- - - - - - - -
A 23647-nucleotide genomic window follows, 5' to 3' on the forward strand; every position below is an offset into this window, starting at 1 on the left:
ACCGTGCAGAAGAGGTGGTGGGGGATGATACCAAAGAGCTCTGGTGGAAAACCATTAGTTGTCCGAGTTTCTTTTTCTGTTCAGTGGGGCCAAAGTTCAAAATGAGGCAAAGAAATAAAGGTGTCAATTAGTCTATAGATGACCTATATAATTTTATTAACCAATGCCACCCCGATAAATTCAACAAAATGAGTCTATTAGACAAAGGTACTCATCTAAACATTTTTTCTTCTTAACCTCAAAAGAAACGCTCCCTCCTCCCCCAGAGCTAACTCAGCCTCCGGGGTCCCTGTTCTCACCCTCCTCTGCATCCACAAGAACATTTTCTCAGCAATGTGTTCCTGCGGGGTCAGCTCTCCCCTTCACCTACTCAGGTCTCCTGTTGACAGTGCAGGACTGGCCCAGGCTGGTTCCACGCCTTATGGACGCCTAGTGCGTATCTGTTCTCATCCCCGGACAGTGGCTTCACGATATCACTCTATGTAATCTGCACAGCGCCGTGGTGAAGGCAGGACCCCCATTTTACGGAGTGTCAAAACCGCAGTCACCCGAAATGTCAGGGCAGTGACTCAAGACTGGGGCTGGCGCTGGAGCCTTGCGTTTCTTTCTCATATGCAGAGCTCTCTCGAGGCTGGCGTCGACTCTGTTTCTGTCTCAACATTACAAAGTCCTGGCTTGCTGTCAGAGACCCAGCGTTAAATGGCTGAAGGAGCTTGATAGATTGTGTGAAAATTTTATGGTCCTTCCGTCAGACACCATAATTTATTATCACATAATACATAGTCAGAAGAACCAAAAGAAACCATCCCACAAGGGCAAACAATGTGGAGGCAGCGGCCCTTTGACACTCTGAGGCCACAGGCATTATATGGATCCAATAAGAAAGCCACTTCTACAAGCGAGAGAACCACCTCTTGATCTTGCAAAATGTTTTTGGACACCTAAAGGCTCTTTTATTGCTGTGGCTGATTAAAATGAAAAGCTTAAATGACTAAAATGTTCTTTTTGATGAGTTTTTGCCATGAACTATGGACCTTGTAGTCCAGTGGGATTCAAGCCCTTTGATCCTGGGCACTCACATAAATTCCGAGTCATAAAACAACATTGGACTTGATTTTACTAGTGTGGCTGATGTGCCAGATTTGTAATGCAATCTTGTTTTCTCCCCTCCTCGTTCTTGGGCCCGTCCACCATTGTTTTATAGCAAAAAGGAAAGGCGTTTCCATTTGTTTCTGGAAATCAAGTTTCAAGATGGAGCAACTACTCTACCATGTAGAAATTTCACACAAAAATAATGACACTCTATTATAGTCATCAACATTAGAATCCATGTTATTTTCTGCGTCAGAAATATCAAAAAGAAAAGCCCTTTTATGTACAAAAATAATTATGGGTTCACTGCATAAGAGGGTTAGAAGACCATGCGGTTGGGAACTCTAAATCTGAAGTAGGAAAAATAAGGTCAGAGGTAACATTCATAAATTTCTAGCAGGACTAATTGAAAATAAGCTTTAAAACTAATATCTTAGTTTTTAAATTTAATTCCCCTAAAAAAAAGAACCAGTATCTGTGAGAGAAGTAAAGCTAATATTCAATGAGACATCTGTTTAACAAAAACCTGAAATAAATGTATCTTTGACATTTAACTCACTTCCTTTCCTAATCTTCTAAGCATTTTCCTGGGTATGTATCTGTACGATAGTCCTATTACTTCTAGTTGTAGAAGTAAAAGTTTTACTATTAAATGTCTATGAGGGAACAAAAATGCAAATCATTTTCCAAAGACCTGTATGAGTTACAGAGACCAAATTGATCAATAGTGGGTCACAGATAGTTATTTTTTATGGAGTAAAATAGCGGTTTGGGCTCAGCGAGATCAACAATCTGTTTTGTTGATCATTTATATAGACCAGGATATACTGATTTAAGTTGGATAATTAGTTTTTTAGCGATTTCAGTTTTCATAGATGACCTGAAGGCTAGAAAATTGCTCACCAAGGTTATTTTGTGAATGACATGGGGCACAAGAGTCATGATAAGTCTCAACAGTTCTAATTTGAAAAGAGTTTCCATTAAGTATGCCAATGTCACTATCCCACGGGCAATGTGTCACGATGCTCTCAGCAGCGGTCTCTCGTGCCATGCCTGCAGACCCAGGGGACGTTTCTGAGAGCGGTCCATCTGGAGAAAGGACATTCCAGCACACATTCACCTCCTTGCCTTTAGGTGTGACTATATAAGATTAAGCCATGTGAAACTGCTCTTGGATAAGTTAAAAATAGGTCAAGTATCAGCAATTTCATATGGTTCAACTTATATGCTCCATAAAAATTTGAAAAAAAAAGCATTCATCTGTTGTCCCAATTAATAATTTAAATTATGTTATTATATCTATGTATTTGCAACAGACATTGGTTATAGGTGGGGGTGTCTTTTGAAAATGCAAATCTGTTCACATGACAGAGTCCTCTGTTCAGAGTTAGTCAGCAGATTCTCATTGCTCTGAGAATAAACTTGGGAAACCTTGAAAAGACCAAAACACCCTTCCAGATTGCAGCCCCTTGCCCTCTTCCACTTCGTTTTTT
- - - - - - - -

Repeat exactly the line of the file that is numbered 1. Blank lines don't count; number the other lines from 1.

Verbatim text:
A 23647-nucleotide genomic window follows, 5' to 3' on the forward strand; every position below is an offset into this window, starting at 1 on the left: